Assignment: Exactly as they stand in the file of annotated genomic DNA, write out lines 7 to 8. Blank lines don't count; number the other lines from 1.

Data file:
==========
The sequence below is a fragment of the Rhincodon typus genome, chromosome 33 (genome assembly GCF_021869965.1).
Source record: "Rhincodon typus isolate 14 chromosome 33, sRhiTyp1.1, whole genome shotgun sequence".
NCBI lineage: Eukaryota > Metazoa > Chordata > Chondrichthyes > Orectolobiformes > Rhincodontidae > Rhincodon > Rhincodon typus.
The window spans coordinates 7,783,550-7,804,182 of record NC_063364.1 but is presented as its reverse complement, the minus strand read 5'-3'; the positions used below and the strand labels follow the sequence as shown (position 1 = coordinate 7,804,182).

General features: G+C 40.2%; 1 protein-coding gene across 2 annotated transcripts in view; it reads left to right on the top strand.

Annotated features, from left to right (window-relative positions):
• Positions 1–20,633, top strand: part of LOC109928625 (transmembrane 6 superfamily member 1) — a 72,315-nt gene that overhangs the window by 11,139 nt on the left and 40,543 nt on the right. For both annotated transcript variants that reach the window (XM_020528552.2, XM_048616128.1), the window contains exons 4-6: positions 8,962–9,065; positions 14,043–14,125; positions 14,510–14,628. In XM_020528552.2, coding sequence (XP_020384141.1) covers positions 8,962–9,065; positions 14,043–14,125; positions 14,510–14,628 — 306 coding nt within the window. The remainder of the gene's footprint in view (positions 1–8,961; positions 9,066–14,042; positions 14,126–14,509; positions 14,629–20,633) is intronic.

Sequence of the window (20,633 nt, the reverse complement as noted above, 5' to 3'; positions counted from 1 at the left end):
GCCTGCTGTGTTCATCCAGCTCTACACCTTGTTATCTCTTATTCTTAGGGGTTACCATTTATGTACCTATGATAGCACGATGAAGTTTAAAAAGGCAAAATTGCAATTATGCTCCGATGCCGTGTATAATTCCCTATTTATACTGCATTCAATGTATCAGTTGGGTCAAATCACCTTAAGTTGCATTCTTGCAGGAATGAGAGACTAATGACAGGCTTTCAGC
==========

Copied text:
• Positions 1–20,633, top strand: part of LOC109928625 (transmembrane 6 superfamily member 1) — a 72,315-nt gene that overhangs the window by 11,139 nt on the left and 40,543 nt on the right. For both annotated transcript variants that reach the window (XM_020528552.2, XM_048616128.1), the window contains exons 4-6: positions 8,962–9,065; positions 14,043–14,125; positions 14,510–14,628. In XM_020528552.2, coding sequence (XP_020384141.1) covers positions 8,962–9,065; positions 14,043–14,125; positions 14,510–14,628 — 306 coding nt within the window. The remainder of the gene's footprint in view (positions 1–8,961; positions 9,066–14,042; positions 14,126–14,509; positions 14,629–20,633) is intronic.

Sequence of the window (20,633 nt, the reverse complement as noted above, 5' to 3'; positions counted from 1 at the left end):